With 2017 just around the corner and state policymakers beginning work on next year’s legislation in earnest, it’s worth pausing to review recent trends in state taxation to glean hints of what to expect in the year to...
- The Tax Policy Blog
- Maryland Considers Raising Sales Tax Rate, Would Tie Seco...
Maryland Considers Raising Sales Tax Rate, Would Tie Second Highest in Nation
Earlier this year, Maryland governor Martin O’Malley made a splash in headlines by proposing a plethora of various tax proposals to close a budget gap. These have included a proposal to increase income taxes (this has already been placed in the budget), a proposal to apply the sales tax to gasoline, a proposal to raise cigar taxes, and even a quirky attempt at doubling the “flush” tax, a septic system levy. See our podcast on the tax proposals here.
Today, I got a tip from a source close to the Maryland statehouse who says that there is now a reinvigorated attempt to increase the sales tax in Maryland from 6 percent to 7 percent. O’Malley seems to be laying the groundwork for this increase in his recent speaking appearances.
In support of his case, O’Malley has been touting a misleading claim (here and on Twitter) that “Marylanders have the 9th lowest sales tax in the nation according to the Tax Foundation.” In fact, the truth is that Maryland’s sales tax structure scores ninth on our State Business Tax Climate Index (which accounts for the structure of the sales tax), but the statewide rate in Maryland is actually the 16th highest in the nation. After accounting for local sales taxes, Maryland fares a bit better, ranking 36th in the nation.
However, if Maryland raised their rate to 7 percent, their national standing would jump precipitously. A 7 percent rate would tie Maryland for the second highest rate in the nation, trailing only behind California’s 7.25 percent statewide rate. After accounting for local taxes, Maryland would rank 20th in the nation.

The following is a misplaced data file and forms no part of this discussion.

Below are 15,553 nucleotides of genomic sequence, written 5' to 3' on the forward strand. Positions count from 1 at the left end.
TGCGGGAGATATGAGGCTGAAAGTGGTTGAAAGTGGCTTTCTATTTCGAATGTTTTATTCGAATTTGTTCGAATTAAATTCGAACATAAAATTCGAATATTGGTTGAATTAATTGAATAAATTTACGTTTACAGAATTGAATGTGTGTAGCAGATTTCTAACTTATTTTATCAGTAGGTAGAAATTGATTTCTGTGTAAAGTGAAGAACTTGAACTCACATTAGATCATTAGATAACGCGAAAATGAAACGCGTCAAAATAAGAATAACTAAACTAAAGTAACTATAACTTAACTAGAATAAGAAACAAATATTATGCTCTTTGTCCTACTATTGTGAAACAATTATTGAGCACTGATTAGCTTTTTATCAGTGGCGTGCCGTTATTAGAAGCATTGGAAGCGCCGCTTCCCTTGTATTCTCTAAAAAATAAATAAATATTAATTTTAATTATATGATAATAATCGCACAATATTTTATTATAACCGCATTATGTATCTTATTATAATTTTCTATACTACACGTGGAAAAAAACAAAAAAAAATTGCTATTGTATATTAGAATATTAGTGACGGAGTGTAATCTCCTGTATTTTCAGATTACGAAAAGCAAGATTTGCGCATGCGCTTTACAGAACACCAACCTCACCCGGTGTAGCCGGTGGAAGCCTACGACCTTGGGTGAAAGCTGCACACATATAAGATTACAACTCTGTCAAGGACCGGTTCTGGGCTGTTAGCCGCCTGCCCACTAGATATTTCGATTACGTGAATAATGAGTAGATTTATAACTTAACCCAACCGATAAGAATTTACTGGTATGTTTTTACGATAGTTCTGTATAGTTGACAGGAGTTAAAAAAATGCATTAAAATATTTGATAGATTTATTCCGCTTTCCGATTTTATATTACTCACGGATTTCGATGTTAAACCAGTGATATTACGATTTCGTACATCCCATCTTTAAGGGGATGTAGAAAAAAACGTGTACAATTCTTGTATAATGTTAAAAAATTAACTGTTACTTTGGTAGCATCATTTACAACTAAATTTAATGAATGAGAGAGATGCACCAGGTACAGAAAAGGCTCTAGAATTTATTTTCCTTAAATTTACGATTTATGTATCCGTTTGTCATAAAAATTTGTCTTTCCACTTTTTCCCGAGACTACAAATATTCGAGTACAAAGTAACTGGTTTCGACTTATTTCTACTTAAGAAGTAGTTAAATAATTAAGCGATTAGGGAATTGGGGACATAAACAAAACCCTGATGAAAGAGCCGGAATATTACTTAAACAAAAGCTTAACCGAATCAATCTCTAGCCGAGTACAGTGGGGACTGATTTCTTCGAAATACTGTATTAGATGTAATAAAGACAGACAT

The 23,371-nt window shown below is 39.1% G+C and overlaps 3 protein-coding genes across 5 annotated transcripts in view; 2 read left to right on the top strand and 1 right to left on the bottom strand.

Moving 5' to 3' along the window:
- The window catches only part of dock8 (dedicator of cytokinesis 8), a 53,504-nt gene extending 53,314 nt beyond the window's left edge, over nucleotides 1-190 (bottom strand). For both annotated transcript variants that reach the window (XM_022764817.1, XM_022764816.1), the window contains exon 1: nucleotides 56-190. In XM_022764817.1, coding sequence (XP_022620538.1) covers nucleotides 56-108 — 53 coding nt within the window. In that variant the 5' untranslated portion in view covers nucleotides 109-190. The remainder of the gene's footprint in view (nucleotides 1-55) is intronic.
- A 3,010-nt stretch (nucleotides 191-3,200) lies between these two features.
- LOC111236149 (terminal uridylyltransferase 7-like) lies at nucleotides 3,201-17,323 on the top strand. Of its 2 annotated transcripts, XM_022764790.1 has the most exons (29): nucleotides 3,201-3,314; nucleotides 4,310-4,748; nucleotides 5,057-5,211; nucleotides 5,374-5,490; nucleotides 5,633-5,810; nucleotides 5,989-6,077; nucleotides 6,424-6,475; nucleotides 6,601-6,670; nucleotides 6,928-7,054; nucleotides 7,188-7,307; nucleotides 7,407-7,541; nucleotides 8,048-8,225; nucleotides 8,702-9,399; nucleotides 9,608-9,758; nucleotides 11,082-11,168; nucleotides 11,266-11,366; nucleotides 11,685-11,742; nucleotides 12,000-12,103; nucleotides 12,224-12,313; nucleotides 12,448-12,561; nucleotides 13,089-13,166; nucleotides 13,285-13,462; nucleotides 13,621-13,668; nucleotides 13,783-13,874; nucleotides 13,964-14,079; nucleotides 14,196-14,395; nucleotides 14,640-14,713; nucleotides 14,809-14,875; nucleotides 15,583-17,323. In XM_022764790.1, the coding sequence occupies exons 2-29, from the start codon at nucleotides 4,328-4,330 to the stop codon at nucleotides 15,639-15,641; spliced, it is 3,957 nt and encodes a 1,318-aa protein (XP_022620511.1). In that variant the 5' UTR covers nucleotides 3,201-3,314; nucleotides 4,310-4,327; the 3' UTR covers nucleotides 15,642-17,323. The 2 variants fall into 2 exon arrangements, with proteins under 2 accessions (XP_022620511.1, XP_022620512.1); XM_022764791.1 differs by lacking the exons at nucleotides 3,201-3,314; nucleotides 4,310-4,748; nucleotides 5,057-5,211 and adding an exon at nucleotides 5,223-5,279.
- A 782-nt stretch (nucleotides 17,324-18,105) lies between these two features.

More troubling perhaps is the fact that a sales tax increase would put Maryland out of step with their geographical neighbors. Below is a map of how Maryland would match up:
Maryland would be even less competitive with bordering state Delaware, which has no sales tax (a fact which they proudly display on their roadside welcome sign).
New Jersey, which already has a 7 percent statewide rate, is well aware of this problem, and in a reaction to cross-border shopping, implicitly acknowledged that their sales tax is uncompetitive by halving the state sales tax rate in Salem County (on the Delaware border) from 7 percent to 3.5 percent.
If Maryland wants to stay competitive, tax increases won’t help.
More on Maryland here.
Get Email Updates from the Tax Foundation
Join the Tax Foundation's fight for sound tax policy Go
About the Tax Policy Blog
The Tax Policy Blog is the official blog of the Tax Foundation, a non-partisan, non-profit research organization that has monitored tax policy at the federal, state and local levels since 1937. Our economists welcome your feedback. If you would like to send an e-mail to the author of a blog post, please click on that person's name to locate his or her e-mail address or visit our staff page here.
Recent Blog Posts
Related State Articles
- Lunch Links: Sen. Blumenthal Calls for Simplifying Tax on Business Travelers; Massachusetts Girding for 2018 Income Tax Boost; Maryland Legislators Warned about Revenue Gap
- Lunch Links: Schumer Pushes for Social Security Boost; Impact of Passing Tobacco Tax Initiatives in Missouri; Marylanders to Vote on Further Tax for Subway Improvements
- Lunch Links: Bernie Sanders Urges Oregonians to Vote for Gross Receipts Tax; Oregon Tax Windfall from Legal Marijuana Sales; U.S. Supreme Court to Hear Retroactive Tax Case in Washington State
- 1 of 60
- next ›